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Classical - Released August 2, 2019 | CPO

Booklet
Across an exceptionally long life which allowed him to meet both Bach and Schubert, François-Joseph Gossec saw all the political regimes from Louis XV to the Restoration, by way of the French Revolution and the era of Napoleon. Gossec found fame under Napoleon the First, becoming the official and much-adored composer to the Emperor, who dubbed him a member of the Institute, and a knight of the Legion of Honour.Born in Vergnies, a French village which is now found within the Kingdom of Belgium, Gossec studied at Liège and Brussels, before moving to Paris, where he would spend the rest of his life. He owed his career to Rameau, who introduced him to the Fermier-Général La Pouplinière whose artistic influence held the Parisian smart set in its grip. Named director of the Concert Spirituel, he would later become the director-general of the Opéra and collect a whole series of job titles. He adroitly slipped into the ranks of the Revolution and would compose several revolutionary hymns for it. Often seen as "the father of the French symphony", he founded the Conservatoire de Paris with Grétry (another Belgian), where he would soon find himself teaching the Italian Cherubini. But for a long time, foreigners would be banned from the institution.The author of five symphonies, he remains in large part undiscovered. His six Symphonies, Op.4 were written in 1759, at exactly the same time as the first ones by Joseph Haydn. These works are surprising, to say the least. Profoundly original, they seduce the listener with the stunning variety in their writing. Gossec uses all the instrumentation of his time, with daring dissonances and a proliferation of dynamic contrasts and tempos. Sudden silences and pianissimo strings followed by horn-blasts all bear witness to the writing's virtuosity, and Simon Gaudenz skilfully brings out the remarkable clarity and flavour of the timbres. © François Hudry/Qobuz
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Symphonic Music - Released August 1, 1998 | Chandos

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Classical - Released January 1, 2001 | Decca (UMO)

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Sacred Vocal Music - Released March 8, 2001 | Naxos

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Theatre Music - Released April 1, 2006 | Chandos

Booklet
If the French Revolution hadn't turned into a bloodbath, if Napoleon hadn't turned into a tyrant, and if Austria, England, and Austria hadn't won the Napoleonic wars, François-Joseph Gossec might conceivably hold the same exalted position in music history that Beethoven does and his Le Triomphe de la République might possibly have the same high regard in world culture that Beethoven's Ninth does. Gossec has something of the same grand scale, lofty aspirations, and popular appeal as Beethoven and his lyric divertissement in one act celebrating the victories of the nascent republic has something of the same enormous scope, elevated tone, and common touch of his Ninth Symphony. Of course, Gossec was aiming a lot lower aesthetically in La Triomphe than Beethoven was in his Ninth and while the initial audiences might have been transported by the work's ardent patriotism, latter-day audiences may be put off by its aggressive aggrandizement. But if they are, it won't be the fault of this stupendous recording. The formidable Diego Fasolis leads I Barocchisti, the Coro della Radio Svizzera, the Coro Calicantus, and seven vocal soloists in a performance that is enough to shake the walls and rattle the windows. While not perhaps the last word in refinement, Fasolis and his forces are the first word in magnificence with imposing choruses, impressive solos, splendid orchestral effects -- listen to the gargantuan tympani imitating the roar of artillery -- and, in the closing international ballet, a sense of joi de vivre that perhaps only a great performance of the Ode to Joy can match. As barely contained in Chandos' staggering sound, Gossec's La Triomphe deserves to be heard by anyone with an interest in the period. © TiVo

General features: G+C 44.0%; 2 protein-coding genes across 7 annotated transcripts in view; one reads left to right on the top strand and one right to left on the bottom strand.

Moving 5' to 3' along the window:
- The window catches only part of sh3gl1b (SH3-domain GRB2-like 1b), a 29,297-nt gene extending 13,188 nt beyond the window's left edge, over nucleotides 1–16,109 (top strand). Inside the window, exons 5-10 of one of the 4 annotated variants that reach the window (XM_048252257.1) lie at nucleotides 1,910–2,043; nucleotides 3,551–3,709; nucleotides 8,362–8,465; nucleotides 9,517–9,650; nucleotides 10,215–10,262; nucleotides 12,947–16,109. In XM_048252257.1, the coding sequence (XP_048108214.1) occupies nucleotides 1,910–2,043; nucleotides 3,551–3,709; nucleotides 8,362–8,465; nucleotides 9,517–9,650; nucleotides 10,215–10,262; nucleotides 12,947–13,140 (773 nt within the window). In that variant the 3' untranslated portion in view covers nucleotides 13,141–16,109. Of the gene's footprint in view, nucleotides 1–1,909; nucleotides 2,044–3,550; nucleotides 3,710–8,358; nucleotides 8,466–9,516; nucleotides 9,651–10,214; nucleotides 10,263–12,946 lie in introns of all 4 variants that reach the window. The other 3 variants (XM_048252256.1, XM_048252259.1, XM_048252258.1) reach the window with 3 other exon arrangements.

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Classical - Released September 24, 2013 | Ricercar

Hi-Res Booklet Distinctions 5 de Diapason - Hi-Res Audio
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Classical - Released March 13, 2007 | Ricercar

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Classical - Released May 5, 2017 | CapriccioNR

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Classical - Released January 1, 2003 | CapriccioNR

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Classical - Released January 1, 2005 | Ricercar

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Chamber Music - Released June 1, 1998 | Naxos

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Chamber Music - Released August 2, 1991 | Warner Classics International

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Classical - Released March 16, 2010 | CapriccioNR

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Choral Music (Choirs) - Released January 1, 2005 | CapriccioNR

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Classical - Released January 1, 2016 | CPO

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Choral Music (Choirs) - Released July 25, 2020 | Planet Blue Records